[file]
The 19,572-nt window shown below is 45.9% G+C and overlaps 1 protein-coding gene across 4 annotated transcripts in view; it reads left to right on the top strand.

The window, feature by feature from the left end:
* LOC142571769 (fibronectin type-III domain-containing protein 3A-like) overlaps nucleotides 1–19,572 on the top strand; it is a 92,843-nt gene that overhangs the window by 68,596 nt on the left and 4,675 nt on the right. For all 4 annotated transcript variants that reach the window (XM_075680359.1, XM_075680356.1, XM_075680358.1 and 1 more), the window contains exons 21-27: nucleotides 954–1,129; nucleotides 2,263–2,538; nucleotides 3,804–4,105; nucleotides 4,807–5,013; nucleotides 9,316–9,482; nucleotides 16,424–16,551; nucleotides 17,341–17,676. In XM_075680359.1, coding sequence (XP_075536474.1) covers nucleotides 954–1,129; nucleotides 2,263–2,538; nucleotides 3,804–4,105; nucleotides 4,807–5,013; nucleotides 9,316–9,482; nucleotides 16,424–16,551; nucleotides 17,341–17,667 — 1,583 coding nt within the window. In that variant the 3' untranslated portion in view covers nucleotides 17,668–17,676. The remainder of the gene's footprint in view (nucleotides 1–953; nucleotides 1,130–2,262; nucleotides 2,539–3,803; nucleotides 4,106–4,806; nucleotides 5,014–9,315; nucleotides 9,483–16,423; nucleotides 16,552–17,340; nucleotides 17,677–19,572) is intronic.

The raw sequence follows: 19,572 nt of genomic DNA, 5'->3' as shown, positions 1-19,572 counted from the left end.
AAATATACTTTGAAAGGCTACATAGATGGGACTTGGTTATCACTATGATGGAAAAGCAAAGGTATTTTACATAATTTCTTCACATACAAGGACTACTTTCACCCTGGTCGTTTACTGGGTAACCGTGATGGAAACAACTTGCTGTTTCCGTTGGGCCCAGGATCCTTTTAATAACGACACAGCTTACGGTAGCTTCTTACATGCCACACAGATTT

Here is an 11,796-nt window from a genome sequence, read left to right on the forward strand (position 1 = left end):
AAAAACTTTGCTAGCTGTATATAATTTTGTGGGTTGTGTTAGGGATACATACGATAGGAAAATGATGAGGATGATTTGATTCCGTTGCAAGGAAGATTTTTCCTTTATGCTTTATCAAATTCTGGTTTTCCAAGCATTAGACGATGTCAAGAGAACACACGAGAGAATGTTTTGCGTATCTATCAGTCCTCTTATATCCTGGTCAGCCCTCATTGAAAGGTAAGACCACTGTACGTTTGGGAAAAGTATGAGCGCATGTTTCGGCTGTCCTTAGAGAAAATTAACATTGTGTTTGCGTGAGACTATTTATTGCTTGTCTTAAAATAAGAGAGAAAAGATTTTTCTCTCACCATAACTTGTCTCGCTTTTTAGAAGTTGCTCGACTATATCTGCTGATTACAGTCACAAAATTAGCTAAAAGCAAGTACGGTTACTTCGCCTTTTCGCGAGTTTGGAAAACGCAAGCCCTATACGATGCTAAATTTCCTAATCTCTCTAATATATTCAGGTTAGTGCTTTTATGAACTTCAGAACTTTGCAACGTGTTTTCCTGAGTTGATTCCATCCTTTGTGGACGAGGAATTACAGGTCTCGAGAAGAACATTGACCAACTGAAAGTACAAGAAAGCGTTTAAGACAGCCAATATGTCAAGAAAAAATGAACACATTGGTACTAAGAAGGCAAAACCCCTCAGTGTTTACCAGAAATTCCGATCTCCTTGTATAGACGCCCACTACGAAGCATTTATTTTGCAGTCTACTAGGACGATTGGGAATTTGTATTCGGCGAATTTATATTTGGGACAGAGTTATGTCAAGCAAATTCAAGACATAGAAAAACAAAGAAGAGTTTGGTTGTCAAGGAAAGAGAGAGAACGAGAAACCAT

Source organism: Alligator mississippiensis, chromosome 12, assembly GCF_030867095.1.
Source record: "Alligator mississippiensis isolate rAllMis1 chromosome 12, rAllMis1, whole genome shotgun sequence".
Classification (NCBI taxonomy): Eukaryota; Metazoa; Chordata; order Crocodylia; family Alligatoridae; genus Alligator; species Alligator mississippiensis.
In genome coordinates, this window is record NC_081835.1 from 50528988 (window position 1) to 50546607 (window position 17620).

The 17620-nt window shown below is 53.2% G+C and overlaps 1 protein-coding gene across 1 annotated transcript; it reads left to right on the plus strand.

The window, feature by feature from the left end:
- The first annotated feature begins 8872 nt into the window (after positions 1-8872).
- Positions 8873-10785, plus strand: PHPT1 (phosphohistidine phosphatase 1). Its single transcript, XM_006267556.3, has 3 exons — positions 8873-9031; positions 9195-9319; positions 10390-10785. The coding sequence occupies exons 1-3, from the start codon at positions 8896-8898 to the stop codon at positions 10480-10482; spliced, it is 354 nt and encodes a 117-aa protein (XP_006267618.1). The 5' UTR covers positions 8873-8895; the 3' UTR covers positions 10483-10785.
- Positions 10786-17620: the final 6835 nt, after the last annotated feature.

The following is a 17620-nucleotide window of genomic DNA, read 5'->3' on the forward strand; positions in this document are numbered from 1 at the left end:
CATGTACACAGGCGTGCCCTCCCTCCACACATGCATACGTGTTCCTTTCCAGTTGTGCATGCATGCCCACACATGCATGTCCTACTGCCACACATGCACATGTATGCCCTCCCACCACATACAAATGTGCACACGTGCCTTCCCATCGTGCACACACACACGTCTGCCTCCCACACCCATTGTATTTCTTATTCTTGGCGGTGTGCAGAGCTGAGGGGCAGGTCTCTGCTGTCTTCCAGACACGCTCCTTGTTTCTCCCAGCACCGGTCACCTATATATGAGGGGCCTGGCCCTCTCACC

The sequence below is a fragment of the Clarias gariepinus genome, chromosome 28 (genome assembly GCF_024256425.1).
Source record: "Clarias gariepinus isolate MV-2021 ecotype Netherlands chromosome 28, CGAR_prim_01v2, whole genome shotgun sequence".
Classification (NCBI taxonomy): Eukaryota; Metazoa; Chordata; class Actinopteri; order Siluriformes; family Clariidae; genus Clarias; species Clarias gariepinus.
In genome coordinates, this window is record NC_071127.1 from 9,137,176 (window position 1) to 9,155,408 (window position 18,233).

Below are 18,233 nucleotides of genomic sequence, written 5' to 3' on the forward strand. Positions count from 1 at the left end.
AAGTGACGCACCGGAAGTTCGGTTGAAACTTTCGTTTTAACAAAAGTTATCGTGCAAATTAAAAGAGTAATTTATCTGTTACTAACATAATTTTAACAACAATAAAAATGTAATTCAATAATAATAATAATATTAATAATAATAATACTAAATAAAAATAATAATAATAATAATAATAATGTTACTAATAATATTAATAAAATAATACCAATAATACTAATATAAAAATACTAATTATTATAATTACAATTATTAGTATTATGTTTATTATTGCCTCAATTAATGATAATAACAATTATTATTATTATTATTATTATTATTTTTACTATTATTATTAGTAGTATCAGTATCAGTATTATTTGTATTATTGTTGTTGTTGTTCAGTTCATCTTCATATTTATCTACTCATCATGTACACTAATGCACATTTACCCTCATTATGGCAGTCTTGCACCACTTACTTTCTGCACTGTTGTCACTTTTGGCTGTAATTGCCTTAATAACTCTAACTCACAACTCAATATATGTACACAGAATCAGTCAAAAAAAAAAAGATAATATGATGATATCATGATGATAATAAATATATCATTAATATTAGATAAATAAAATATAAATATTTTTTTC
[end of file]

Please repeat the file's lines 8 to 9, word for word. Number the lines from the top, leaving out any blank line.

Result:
Source organism: Alligator mississippiensis, chromosome 12, assembly GCF_030867095.1.
Source record: "Alligator mississippiensis isolate rAllMis1 chromosome 12, rAllMis1, whole genome shotgun sequence".